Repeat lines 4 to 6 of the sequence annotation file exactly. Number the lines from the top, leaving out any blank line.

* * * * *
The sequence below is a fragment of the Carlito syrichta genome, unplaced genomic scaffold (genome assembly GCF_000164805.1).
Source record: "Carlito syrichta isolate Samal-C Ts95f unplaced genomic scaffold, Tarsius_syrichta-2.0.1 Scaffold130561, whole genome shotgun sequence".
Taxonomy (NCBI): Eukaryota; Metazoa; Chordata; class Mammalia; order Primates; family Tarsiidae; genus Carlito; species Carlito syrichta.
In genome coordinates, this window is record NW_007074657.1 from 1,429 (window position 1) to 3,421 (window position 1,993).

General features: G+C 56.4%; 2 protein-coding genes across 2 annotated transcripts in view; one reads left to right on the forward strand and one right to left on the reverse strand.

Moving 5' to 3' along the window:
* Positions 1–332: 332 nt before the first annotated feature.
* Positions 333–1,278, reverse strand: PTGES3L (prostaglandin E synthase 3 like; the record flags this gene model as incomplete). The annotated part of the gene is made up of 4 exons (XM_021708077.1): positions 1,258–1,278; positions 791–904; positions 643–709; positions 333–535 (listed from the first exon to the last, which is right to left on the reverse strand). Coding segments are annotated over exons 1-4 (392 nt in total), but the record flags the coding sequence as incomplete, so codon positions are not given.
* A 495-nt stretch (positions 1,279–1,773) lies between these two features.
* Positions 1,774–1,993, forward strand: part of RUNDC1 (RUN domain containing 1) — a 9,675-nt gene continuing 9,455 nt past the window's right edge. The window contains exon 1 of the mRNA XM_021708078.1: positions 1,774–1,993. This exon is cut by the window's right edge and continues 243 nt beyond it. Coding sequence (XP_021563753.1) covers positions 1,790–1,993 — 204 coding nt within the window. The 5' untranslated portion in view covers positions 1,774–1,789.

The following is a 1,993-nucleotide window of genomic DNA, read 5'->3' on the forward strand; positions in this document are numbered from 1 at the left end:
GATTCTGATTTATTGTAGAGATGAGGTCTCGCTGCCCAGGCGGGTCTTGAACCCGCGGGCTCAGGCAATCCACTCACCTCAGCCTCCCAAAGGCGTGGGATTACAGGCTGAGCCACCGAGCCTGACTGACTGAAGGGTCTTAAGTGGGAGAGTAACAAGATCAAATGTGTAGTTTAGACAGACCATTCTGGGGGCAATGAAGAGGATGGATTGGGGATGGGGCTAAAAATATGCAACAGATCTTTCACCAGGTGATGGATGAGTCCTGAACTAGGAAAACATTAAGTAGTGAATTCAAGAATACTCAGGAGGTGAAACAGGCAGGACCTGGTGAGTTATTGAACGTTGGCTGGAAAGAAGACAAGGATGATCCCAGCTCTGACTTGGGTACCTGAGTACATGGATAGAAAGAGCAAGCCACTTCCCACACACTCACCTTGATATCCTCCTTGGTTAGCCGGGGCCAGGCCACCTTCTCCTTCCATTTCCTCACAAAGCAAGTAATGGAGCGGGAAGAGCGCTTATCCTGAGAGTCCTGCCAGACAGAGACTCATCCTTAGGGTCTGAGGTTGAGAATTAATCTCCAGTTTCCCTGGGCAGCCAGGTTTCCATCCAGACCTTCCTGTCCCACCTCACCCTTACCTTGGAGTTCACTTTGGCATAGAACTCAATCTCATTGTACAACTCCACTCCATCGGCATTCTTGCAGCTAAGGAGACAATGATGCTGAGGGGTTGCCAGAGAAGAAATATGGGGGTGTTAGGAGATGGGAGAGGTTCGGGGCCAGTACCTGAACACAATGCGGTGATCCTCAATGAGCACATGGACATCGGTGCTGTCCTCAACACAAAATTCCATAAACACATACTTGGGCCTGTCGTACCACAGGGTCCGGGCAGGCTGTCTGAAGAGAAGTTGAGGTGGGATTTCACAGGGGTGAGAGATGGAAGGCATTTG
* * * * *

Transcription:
In genome coordinates, this window is record NW_007074657.1 from 1,429 (window position 1) to 3,421 (window position 1,993).

General features: G+C 56.4%; 2 protein-coding genes across 2 annotated transcripts in view; one reads left to right on the forward strand and one right to left on the reverse strand.

Moving 5' to 3' along the window: